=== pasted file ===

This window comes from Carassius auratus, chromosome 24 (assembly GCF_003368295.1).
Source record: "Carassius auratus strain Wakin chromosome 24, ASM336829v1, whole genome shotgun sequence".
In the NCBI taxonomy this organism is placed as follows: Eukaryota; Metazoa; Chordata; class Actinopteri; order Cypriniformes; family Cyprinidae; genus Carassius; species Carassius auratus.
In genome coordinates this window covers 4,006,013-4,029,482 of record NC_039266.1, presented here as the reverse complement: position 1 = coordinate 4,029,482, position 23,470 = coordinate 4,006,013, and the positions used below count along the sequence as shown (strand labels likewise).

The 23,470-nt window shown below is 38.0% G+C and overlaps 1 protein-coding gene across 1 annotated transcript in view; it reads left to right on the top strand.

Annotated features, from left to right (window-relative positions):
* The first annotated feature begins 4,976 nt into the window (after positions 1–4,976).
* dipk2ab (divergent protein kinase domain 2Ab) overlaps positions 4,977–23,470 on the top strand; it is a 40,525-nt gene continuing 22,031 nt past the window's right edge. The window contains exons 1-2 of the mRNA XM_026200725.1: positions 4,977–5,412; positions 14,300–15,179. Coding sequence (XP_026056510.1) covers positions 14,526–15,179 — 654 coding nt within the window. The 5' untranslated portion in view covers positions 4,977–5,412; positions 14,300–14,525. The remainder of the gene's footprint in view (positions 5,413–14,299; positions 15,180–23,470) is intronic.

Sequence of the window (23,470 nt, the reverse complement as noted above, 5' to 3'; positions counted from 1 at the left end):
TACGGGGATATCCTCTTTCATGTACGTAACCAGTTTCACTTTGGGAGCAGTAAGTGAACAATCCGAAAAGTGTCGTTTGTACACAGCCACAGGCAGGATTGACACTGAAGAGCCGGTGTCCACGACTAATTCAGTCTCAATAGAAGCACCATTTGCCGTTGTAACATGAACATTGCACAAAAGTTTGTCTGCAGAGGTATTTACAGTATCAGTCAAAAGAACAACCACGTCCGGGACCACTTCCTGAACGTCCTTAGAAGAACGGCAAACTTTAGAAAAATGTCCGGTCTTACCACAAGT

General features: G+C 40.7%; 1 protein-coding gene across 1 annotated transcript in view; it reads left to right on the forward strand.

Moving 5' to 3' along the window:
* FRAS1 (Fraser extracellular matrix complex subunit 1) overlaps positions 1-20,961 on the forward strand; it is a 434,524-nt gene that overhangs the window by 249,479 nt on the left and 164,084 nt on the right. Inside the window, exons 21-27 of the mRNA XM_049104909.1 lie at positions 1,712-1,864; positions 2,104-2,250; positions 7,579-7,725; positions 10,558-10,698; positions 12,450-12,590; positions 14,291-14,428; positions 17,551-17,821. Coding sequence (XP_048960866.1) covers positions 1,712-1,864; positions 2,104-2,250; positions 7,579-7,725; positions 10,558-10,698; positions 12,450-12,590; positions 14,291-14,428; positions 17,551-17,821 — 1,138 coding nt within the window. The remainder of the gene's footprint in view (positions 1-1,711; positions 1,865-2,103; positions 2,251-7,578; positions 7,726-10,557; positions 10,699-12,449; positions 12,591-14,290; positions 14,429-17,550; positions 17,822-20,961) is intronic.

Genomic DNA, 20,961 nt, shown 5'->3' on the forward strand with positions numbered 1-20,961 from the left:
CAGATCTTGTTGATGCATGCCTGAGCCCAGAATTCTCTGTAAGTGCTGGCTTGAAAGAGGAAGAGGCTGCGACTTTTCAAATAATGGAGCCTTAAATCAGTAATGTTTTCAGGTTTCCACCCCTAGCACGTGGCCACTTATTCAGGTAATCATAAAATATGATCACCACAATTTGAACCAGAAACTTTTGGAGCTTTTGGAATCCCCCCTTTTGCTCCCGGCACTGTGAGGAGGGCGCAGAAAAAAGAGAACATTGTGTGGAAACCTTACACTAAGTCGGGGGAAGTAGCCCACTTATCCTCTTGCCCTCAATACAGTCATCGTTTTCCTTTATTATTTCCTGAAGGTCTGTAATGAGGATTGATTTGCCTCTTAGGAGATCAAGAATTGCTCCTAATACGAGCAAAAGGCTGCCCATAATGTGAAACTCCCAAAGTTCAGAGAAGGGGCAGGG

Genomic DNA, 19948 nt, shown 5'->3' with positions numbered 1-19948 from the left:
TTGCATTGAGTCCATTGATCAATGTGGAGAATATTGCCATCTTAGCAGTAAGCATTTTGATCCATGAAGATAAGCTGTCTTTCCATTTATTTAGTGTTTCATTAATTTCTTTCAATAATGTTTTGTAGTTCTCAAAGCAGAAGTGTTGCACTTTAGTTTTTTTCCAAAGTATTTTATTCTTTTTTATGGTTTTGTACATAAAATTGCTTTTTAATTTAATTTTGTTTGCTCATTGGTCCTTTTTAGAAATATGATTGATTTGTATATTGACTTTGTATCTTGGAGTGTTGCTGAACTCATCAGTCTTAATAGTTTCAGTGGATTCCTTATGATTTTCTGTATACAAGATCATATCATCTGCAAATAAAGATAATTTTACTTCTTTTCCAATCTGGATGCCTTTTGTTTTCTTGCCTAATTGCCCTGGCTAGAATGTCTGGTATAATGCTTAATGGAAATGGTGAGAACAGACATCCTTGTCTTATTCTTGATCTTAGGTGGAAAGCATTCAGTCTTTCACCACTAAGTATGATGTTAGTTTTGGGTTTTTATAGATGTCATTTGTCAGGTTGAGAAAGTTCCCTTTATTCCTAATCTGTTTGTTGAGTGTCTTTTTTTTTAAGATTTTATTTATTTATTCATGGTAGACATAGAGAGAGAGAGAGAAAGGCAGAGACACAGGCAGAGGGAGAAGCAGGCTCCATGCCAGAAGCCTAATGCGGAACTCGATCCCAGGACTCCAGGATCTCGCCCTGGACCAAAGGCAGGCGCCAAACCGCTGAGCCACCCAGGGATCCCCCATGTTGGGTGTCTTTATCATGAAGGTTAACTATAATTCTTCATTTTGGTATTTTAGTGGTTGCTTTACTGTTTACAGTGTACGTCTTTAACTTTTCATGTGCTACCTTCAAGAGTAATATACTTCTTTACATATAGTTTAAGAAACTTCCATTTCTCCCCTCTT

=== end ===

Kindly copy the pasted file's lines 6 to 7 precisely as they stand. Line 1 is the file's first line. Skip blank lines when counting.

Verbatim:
Annotated features, from left to right (window-relative positions):
* The first annotated feature begins 4,976 nt into the window (after positions 1–4,976).